Access to free, inclusive, regular outdoor physical activity has never been more vital.
parkrun Global Head of Health and Wellbeing Chrissie Wellington calls for support ahead of the planned restart of 5k events across England on Saturday 5 June
As the number of daily cases, hospitalisations and deaths related to the pandemic continue to fall, attention is quite rightly turning to the wider health and wellbeing catastrophe that has been silently unfolding in the background.
As the UK Government itself has said “COVID-19 has affected all our lives and our livelihoods in profound ways over the last year. The nation has come together to keep ourselves and our loved ones safe, but there has been a cost. The virus itself, and the necessary measures to contain its spread, have triggered feelings of worry, distress or loneliness for many of us.”
It is a health and wellbeing catastrophe borne of isolation, of fear, of seclusion, of disconnection from people and nature, and of inactivity. It is compounded by a lack of access to support, formal and informal, which prevents people getting the help they might desperately need.
Our community has told us of the mental health problems and feelings of disconnect that they have experienced since parkruns were closed in the UK, which aligns with the growing evidence about the widespread impacts of the pandemic and the restrictions on people’s lives.
Swathes of our population have experienced hardships like never before, with profound and long-lasting impacts on every single aspect of their lives. And we know that it is those who can least afford to bear the additional burden that are being hit the hardest in the short term, and will continue to do so in the months and years ahead.
The fallout is being felt most acutely by older people who are more likely to live alone, young people facing disrupted education and the increased risk of unemployment, women who are more likely to take on caring responsibilities, those in Black, Asian, and Minority Ethnic groups, people living with disabilities or long term health conditions, those with reduced communication abilities, those within the criminal justice system, the unemployed and those on low income.
As restrictions slowly ease in line with the government’s roadmap, being apart cannot and should not become normal. Social interaction should never be seen as a biohazard and breathing fresh air in the company of others shouldn’t be thought of as a source of contagion and something to be avoided at all cost.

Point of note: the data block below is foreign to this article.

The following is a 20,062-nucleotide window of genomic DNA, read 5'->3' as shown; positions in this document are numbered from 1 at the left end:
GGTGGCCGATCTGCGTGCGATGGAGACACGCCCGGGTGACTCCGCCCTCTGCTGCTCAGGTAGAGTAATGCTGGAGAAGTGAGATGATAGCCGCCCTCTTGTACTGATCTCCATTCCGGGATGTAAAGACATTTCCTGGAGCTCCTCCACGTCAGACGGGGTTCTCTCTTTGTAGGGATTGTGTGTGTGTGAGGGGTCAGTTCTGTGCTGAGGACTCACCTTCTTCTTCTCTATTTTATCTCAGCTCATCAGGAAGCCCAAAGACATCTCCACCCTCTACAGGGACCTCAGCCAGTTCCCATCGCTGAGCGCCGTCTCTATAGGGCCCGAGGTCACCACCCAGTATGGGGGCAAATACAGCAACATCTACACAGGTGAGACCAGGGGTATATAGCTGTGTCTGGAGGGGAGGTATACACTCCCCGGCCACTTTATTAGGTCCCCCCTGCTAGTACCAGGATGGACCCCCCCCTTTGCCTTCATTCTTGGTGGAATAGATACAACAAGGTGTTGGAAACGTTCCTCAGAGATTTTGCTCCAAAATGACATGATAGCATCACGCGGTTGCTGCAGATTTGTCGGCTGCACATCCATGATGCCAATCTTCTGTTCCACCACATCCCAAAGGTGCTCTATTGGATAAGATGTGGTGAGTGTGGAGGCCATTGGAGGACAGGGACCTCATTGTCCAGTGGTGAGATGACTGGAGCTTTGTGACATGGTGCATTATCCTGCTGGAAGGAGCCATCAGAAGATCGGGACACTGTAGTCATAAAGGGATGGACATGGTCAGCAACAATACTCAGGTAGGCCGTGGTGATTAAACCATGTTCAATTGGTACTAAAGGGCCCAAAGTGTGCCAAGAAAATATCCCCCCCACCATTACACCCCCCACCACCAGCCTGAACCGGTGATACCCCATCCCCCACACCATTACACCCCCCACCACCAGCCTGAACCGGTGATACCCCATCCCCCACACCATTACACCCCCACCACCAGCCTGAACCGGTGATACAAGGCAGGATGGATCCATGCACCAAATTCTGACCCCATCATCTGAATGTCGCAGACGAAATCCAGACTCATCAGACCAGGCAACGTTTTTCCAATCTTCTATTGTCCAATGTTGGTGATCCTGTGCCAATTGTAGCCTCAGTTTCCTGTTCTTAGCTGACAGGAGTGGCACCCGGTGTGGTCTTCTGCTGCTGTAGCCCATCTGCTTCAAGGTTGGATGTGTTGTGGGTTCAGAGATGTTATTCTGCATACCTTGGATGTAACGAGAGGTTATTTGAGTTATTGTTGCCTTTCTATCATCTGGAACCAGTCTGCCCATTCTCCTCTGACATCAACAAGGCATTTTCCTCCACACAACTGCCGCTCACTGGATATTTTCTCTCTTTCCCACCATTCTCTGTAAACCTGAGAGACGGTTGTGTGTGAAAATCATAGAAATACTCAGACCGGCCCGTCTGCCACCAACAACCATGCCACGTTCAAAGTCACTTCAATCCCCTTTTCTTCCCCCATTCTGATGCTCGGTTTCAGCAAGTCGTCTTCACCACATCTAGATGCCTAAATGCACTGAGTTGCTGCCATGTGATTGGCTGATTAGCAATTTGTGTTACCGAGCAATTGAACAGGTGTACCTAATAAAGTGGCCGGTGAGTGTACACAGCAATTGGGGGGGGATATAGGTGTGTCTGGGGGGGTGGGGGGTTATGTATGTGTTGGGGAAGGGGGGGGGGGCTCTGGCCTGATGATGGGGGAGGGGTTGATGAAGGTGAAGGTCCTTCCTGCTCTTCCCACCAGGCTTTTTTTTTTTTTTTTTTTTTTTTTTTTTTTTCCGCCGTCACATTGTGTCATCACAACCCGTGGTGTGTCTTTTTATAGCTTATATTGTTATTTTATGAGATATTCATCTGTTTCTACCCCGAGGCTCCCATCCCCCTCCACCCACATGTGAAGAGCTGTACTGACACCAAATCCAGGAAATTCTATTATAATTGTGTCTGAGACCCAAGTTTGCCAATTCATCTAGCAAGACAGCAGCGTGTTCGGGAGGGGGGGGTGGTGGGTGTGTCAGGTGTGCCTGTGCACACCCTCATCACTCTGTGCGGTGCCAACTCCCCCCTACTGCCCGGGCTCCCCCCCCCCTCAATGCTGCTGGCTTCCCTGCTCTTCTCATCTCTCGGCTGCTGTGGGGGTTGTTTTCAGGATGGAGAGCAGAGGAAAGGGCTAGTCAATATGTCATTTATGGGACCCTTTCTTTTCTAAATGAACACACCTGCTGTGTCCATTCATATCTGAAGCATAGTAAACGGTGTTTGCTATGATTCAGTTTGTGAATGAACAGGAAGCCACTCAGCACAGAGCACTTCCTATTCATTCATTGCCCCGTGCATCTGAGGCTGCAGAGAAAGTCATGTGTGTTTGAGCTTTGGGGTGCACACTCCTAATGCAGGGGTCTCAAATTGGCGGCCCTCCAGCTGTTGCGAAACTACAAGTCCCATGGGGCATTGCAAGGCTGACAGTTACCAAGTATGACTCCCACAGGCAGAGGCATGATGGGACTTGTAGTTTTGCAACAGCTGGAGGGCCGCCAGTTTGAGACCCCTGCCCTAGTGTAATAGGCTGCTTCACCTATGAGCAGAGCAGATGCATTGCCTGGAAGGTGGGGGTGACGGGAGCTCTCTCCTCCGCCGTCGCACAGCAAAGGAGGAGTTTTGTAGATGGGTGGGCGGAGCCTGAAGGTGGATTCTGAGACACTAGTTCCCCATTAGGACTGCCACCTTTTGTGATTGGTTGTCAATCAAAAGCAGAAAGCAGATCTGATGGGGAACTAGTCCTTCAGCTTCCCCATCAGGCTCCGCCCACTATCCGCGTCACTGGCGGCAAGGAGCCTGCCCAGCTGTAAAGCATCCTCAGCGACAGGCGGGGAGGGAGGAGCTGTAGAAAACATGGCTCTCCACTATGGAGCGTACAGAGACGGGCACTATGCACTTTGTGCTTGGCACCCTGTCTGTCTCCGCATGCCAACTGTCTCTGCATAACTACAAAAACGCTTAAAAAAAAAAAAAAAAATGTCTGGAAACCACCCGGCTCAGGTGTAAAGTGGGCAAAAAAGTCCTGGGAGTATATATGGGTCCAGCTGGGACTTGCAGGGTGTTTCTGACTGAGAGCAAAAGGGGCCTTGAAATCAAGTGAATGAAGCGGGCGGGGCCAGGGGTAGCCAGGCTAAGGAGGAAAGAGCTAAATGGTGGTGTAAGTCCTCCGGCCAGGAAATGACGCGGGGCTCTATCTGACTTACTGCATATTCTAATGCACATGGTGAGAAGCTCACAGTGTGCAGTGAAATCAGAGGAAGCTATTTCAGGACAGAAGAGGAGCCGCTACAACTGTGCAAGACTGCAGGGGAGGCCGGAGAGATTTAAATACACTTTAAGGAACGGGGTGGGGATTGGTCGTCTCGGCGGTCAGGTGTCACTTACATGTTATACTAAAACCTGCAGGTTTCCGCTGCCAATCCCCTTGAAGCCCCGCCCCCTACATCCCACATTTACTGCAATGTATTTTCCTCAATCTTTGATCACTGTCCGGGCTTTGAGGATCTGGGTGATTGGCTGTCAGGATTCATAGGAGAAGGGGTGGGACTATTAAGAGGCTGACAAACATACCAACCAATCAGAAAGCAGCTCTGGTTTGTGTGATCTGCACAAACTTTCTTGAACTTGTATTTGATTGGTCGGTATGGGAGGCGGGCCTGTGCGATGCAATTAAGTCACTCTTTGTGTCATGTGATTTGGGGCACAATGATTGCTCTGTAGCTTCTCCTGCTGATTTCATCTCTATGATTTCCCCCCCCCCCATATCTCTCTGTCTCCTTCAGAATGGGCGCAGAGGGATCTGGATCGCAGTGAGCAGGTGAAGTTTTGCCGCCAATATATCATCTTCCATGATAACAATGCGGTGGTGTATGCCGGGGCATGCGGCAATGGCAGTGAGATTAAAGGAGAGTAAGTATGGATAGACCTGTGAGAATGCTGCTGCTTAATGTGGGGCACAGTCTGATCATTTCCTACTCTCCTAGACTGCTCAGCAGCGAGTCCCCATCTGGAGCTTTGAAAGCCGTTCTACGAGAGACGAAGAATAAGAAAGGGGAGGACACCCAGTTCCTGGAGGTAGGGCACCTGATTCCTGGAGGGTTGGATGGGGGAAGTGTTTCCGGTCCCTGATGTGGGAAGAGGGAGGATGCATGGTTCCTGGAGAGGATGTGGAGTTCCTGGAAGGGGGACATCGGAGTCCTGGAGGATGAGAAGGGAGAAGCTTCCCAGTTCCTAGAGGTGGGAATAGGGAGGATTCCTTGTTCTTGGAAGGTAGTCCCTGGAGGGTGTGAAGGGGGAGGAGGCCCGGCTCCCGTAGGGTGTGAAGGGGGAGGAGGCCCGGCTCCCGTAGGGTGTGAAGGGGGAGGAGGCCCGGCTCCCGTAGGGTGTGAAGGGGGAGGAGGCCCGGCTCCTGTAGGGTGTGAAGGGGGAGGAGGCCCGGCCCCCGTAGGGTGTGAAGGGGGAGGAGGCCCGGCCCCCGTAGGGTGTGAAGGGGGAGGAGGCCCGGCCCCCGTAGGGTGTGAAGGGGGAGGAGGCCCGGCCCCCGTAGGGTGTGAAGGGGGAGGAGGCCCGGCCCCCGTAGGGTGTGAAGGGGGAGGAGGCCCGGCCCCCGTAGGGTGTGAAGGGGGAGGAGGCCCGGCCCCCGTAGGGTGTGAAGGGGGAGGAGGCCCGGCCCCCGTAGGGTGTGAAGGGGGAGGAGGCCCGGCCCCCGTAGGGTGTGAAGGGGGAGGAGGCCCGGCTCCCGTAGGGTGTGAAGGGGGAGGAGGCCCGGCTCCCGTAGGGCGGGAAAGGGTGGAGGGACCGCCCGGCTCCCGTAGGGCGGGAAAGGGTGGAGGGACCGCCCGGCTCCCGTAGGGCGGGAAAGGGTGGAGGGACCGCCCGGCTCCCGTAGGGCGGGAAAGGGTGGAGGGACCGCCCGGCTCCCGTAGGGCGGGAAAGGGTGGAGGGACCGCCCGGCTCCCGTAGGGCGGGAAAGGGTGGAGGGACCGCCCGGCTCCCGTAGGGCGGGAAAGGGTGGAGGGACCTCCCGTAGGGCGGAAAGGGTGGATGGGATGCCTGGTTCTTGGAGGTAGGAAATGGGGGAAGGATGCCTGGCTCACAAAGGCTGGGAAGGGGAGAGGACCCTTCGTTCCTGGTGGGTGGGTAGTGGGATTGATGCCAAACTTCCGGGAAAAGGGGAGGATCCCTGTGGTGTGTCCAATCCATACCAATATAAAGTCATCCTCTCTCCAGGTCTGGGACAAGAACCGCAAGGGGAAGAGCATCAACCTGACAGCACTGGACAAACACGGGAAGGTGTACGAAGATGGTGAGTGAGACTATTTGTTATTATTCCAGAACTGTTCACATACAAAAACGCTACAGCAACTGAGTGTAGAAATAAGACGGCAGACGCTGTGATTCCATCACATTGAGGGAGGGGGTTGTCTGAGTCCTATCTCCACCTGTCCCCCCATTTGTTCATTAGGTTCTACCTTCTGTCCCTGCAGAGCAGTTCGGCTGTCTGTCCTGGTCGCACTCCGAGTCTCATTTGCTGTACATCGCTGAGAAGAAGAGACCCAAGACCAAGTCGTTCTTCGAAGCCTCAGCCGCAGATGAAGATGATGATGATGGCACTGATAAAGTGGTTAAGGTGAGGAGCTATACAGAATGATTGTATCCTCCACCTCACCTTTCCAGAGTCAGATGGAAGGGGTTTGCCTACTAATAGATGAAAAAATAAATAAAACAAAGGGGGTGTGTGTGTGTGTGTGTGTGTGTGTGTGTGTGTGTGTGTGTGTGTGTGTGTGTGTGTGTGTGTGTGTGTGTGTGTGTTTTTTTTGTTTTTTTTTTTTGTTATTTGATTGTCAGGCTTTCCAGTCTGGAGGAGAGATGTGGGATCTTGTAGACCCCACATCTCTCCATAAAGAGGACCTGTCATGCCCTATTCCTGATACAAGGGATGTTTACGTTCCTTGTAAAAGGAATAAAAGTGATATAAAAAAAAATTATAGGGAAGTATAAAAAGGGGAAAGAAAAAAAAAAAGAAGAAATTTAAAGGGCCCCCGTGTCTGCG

We urgently need to find ways to bring people together, to be active, to leave their homes, to build or rekindle social support networks, and to interact with others in a rich and meaningful way. Doing so will help ease the toll taken on mental health, boost self-esteem and mood, increase sleep quality and energy, provide a sense of rootedness and belonging, build resilience to COVID-19 and other illnesses, reduce the risk of developing many diseases, and promote quality of life.
We welcome the return to organised sport and the priority that has been given to being active in the fresh air as a means of addressing some of the entrenched health problems facing our society.
But opportunities to be active with others need to exist that are cost effective, that can be delivered regularly, that are outside and that are open to all. Yet such opportunities have dwindled and unfortunately there is a very real risk that some may never return or be prohibitively costly for people to take part in.
As a global movement dedicated to creating a healthier and happier planet, it is a watershed moment for parkrun to drive change, to address growing inequalities and help to create more resilient, healthy people and communities.
Access to free, regular, physical activity has never been more vital.
There is light at the end of the tunnel, especially given the successful return of junior parkrun events for 4-10 year olds and their families in England.
We are incredibly grateful for the support of the event teams, parkrun ambassadors, landowners, directors of public health and other stakeholders who have enabled this to happen. After a long 13 months of waiting, tens of thousands of children now have the chance to walk, jog, run or volunteer outdoors, together with their families and local communities.
All of these events, like others that have restarted around the world, are being successfully delivered in line with parkrun’s COVID-19 Framework.
But there is a community of almost four million registered parkrunners across the UK that are also craving the opportunity to get together with friends, to be active, to volunteer and to rekindle that sense of belonging, of purpose and of connection on a Saturday morning.
And there are millions more who have not yet taken part in a parkrun event, but who would benefit so profoundly from being able to do so.
That is why we are calling on all stakeholders to unite in support of the planned reopening of 5K parkrun events across England on Saturday 5 June, and in the other home nations as soon as is feasible.
It is only by coming together that we can once again see over 200,000 people participate in a low risk activity across more than 700 locations every single weekend, and for the whole country to start to heal deep wounds that have been inflicted over the past year.
The tide is turning and the time is right for interventions, like parkrun, that can change lives in a meaningful and long lasting way, to be prioritised and supported.
It is time for us all to come together, both in support of the planned reopening of parkrun events and also as people and communities whose lives are enriched by something as simple, yet life changing, as walking, jogging, running or volunteering in their local park every Saturday.
parkrun Global Head of Health and Wellbeing
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